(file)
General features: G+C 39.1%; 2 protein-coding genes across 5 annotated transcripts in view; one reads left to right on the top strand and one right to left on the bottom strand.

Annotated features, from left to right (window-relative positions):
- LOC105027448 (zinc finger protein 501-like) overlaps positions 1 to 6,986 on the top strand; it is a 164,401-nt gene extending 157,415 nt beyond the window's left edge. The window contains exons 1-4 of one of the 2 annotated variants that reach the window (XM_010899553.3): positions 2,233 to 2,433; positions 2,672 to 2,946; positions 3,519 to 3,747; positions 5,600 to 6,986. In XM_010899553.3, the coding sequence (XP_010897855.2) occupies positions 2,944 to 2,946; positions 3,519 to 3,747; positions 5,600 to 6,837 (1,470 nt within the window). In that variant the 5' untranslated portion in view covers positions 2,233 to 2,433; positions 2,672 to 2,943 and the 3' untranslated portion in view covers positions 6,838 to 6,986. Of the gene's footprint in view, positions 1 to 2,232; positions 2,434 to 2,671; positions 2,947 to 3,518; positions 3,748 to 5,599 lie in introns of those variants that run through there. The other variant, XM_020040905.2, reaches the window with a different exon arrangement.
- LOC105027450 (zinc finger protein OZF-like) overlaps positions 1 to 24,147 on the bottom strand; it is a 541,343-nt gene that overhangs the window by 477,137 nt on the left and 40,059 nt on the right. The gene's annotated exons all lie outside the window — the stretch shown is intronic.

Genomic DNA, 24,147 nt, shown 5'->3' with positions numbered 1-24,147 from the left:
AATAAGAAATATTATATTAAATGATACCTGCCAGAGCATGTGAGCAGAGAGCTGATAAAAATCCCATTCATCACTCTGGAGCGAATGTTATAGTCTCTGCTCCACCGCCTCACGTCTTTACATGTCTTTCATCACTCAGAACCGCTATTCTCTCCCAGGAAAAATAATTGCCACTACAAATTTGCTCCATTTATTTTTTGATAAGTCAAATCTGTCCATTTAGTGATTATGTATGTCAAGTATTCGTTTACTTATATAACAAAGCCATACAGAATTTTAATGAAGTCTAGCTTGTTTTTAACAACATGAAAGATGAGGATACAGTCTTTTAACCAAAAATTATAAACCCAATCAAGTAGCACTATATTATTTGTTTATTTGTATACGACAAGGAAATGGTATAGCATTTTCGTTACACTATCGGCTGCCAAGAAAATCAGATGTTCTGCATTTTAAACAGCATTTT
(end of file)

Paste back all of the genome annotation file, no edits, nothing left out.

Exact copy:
General features: G+C 39.1%; 2 protein-coding genes across 5 annotated transcripts in view; one reads left to right on the top strand and one right to left on the bottom strand.

Annotated features, from left to right (window-relative positions):
- LOC105027448 (zinc finger protein 501-like) overlaps positions 1 to 6,986 on the top strand; it is a 164,401-nt gene extending 157,415 nt beyond the window's left edge. The window contains exons 1-4 of one of the 2 annotated variants that reach the window (XM_010899553.3): positions 2,233 to 2,433; positions 2,672 to 2,946; positions 3,519 to 3,747; positions 5,600 to 6,986. In XM_010899553.3, the coding sequence (XP_010897855.2) occupies positions 2,944 to 2,946; positions 3,519 to 3,747; positions 5,600 to 6,837 (1,470 nt within the window). In that variant the 5' untranslated portion in view covers positions 2,233 to 2,433; positions 2,672 to 2,943 and the 3' untranslated portion in view covers positions 6,838 to 6,986. Of the gene's footprint in view, positions 1 to 2,232; positions 2,434 to 2,671; positions 2,947 to 3,518; positions 3,748 to 5,599 lie in introns of those variants that run through there. The other variant, XM_020040905.2, reaches the window with a different exon arrangement.
- LOC105027450 (zinc finger protein OZF-like) overlaps positions 1 to 24,147 on the bottom strand; it is a 541,343-nt gene that overhangs the window by 477,137 nt on the left and 40,059 nt on the right. The gene's annotated exons all lie outside the window — the stretch shown is intronic.

Genomic DNA, 24,147 nt, shown 5'->3' with positions numbered 1-24,147 from the left:
AATAAGAAATATTATATTAAATGATACCTGCCAGAGCATGTGAGCAGAGAGCTGATAAAAATCCCATTCATCACTCTGGAGCGAATGTTATAGTCTCTGCTCCACCGCCTCACGTCTTTACATGTCTTTCATCACTCAGAACCGCTATTCTCTCCCAGGAAAAATAATTGCCACTACAAATTTGCTCCATTTATTTTTTGATAAGTCAAATCTGTCCATTTAGTGATTATGTATGTCAAGTATTCGTTTACTTATATAACAAAGCCATACAGAATTTTAATGAAGTCTAGCTTGTTTTTAACAACATGAAAGATGAGGATACAGTCTTTTAACCAAAAATTATAAACCCAATCAAGTAGCACTATATTATTTGTTTATTTGTATACGACAAGGAAATGGTATAGCATTTTCGTTACACTATCGGCTGCCAAGAAAATCAGATGTTCTGCATTTTAAACAGCATTTT